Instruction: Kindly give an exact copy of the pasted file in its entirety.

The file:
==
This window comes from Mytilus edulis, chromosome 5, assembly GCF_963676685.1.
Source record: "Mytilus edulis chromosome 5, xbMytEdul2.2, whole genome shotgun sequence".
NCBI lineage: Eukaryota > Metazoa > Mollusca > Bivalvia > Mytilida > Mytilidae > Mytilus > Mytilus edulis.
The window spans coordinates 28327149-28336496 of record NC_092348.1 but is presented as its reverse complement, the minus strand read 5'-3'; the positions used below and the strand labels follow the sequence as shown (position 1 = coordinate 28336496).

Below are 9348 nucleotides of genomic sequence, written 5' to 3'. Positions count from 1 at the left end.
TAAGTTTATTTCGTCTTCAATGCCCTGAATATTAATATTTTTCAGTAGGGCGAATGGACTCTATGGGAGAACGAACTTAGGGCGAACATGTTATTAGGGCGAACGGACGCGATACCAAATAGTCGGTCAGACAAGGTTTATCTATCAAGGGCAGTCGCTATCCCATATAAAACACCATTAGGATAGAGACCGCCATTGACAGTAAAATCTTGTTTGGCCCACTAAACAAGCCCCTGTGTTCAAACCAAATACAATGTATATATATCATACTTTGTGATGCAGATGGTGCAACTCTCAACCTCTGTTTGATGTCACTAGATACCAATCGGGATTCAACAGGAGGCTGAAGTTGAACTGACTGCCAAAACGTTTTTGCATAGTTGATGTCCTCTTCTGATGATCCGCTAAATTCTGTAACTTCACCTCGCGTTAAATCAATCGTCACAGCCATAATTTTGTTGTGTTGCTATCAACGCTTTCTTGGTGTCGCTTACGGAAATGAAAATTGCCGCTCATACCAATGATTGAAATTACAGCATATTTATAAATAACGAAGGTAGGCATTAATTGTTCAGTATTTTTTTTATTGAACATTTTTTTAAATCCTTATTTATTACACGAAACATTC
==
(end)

This window comes from Mytilus edulis, chromosome 5, assembly GCF_963676685.1.
Source record: "Mytilus edulis chromosome 5, xbMytEdul2.2, whole genome shotgun sequence".
NCBI lineage: Eukaryota > Metazoa > Mollusca > Bivalvia > Mytilida > Mytilidae > Mytilus > Mytilus edulis.
The window spans coordinates 28327149-28336496 of record NC_092348.1 but is presented as its reverse complement, the minus strand read 5'-3'; the positions used below and the strand labels follow the sequence as shown (position 1 = coordinate 28336496).

Below are 9348 nucleotides of genomic sequence, written 5' to 3'. Positions count from 1 at the left end.
TAAGTTTATTTCGTCTTCAATGCCCTGAATATTAATATTTTTCAGTAGGGCGAATGGACTCTATGGGAGAACGAACTTAGGGCGAACATGTTATTAGGGCGAACGGACGCGATACCAAATAGTCGGTCAGACAAGGTTTATCTATCAAGGGCAGTCGCTATCCCATATAAAACACCATTAGGATAGAGACCGCCATTGACAGTAAAATCTTGTTTGGCCCACTAAACAAGCCCCTGTGTTCAAACCAAATACAATGTATATATATCATACTTTGTGATGCAGATGGTGCAACTCTCAACCTCTGTTTGATGTCACTAGATACCAATCGGGATTCAACAGGAGGCTGAAGTTGAACTGACTGCCAAAACGTTTTTGCATAGTTGATGTCCTCTTCTGATGATCCGCTAAATTCTGTAACTTCACCTCGCGTTAAATCAATCGTCACAGCCATAATTTTGTTGTGTTGCTATCAACGCTTTCTTGGTGTCGCTTACGGAAATGAAAATTGCCGCTCATACCAATGATTGAAATTACAGCATATTTATAAATAACGAAGGTAGGCATTAATTGTTCAGTATTTTTTTTATTGAACATTTTTTTAAATCCTTATTTATTACACGAAACATTC